"Teacher, Why did you go to Bangkok," asked one of our private students.
"To get some books," I said.
"But teacher, why didn't you get the books from Cambodia."
"Because Cambodia doesn't have the ones that I want," I answered.
"Why!" she demanded.
"I think because Cambodia is small and Thailand and Bangkok have a lot of people."
Our student bristled at that reply.
"Teacher, I think Cambodia is big and has a lot of people just like Thailand!" she said.
Thailand does, of course, have many more people than Cambodia, but a true view of the outside world doesn't seem to be taught in Cambodian schools. Neither does it in Thai schools; I've encountered this weird lack of knowledge about the populations of other countries in Thailand many times before, too.
Interested in her response, I wrote up some countries- Cambodia, Thailand, the U.S.A, New Zealand, China, the U.K and Vietnam, and asked my student to estimate their populations.
She was bang on for Cambodia (13 million). And she knew about New Zealand (4 million) as we had talked about this in a previous lesson. She estimated the population of Thailand at just 14-15 million though, and her eyes bulged when I told her the true number- more than 60 million.
She guessed that the U.S.A would be home to around 20 million people and so she was stunned when I told her that she was somewhat short of the mark and in fact there were more than 300 million Americans. Her guess of the population of China almost left me speechless- about 22 million she said- and she just gaped when I informed her that there were 1.3 billion Chinese. Neighbouring Vietnam had about 18 million people she reckoned- it has more than 80 million- and the U.K had, she thought, 25 million citizens. That's far short of the true number- 62 million.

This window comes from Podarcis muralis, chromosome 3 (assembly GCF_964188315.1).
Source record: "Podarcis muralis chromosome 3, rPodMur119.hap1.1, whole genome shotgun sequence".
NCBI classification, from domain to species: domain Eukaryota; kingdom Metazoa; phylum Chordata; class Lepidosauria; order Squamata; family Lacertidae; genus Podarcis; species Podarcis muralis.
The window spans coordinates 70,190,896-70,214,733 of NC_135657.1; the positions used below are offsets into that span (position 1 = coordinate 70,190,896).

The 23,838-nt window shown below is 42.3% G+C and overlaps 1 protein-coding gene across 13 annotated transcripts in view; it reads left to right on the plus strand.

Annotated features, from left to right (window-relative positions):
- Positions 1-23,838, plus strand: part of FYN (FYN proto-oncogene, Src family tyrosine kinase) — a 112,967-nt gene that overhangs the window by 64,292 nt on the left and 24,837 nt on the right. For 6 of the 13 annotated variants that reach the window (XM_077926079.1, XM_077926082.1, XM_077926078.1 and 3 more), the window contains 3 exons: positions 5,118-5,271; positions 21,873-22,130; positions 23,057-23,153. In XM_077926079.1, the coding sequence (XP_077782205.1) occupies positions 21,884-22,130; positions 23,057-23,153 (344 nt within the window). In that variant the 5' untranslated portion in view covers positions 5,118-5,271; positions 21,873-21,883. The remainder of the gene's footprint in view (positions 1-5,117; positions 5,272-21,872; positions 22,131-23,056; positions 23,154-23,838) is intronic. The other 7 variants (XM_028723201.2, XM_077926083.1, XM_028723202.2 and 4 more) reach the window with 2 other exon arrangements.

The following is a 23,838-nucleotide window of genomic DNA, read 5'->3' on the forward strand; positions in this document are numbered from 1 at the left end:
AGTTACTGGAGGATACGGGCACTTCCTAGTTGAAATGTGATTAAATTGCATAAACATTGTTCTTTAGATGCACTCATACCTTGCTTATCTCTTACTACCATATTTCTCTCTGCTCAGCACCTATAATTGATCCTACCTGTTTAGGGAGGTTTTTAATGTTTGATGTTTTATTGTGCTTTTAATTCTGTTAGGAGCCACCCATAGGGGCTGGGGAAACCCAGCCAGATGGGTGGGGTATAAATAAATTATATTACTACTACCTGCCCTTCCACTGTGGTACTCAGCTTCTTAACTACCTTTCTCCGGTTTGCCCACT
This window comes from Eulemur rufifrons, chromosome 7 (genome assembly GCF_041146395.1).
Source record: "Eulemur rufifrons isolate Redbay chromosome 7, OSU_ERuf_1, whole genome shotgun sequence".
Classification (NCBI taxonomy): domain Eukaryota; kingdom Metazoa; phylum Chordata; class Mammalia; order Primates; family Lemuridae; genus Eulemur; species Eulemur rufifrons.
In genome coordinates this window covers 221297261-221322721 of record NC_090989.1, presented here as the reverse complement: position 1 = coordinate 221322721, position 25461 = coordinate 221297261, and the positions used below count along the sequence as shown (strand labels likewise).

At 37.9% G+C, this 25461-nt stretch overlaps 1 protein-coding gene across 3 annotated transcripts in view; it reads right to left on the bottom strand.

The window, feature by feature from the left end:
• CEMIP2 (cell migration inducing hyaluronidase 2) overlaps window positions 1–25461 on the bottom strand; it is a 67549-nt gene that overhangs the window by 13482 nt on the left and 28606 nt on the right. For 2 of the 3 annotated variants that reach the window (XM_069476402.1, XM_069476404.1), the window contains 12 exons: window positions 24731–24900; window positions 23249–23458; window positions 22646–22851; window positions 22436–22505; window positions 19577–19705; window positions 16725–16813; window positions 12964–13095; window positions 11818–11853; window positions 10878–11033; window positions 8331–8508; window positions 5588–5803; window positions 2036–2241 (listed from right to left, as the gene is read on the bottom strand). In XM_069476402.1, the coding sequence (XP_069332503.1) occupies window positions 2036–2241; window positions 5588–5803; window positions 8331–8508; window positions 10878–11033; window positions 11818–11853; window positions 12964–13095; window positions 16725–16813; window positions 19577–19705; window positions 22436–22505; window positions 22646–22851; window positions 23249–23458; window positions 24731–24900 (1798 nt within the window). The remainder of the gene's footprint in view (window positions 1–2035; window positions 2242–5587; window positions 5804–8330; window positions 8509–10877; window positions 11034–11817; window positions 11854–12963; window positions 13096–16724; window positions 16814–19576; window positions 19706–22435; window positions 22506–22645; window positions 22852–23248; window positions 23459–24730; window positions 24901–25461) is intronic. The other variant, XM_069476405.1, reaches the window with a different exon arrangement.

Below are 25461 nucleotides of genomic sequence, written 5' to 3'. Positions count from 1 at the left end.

Now, this student is no dummy: she is in her first year of university study and she's quite bright. She was having trouble digesting this new information, though. Her problem seemed to be that she equated a country's population with its prestige and the knowledge that Cambodia was something of a world pip-squeak in terms of people had seriously dented her pride.
It's odd however, that after centuries of fearing and loathing the Vietnamese and the Thai because of the number of times that those countries have invaded Cambodia, students wouldn't at least know that their neighbours had significantly larger populations.
More scary though, is that with all the sabre-rattling going on at the Thailand-Cambodian border- and most of that is coming from Phnom Penh- Cambodians are seemingly oblivious to the wildly different strengths of the nations. Population isn't always an indication of military might of course, but it often is and besides its unlikely that many Cambodians would know that Thailand is estimated to have the 29 strongest military force in the world.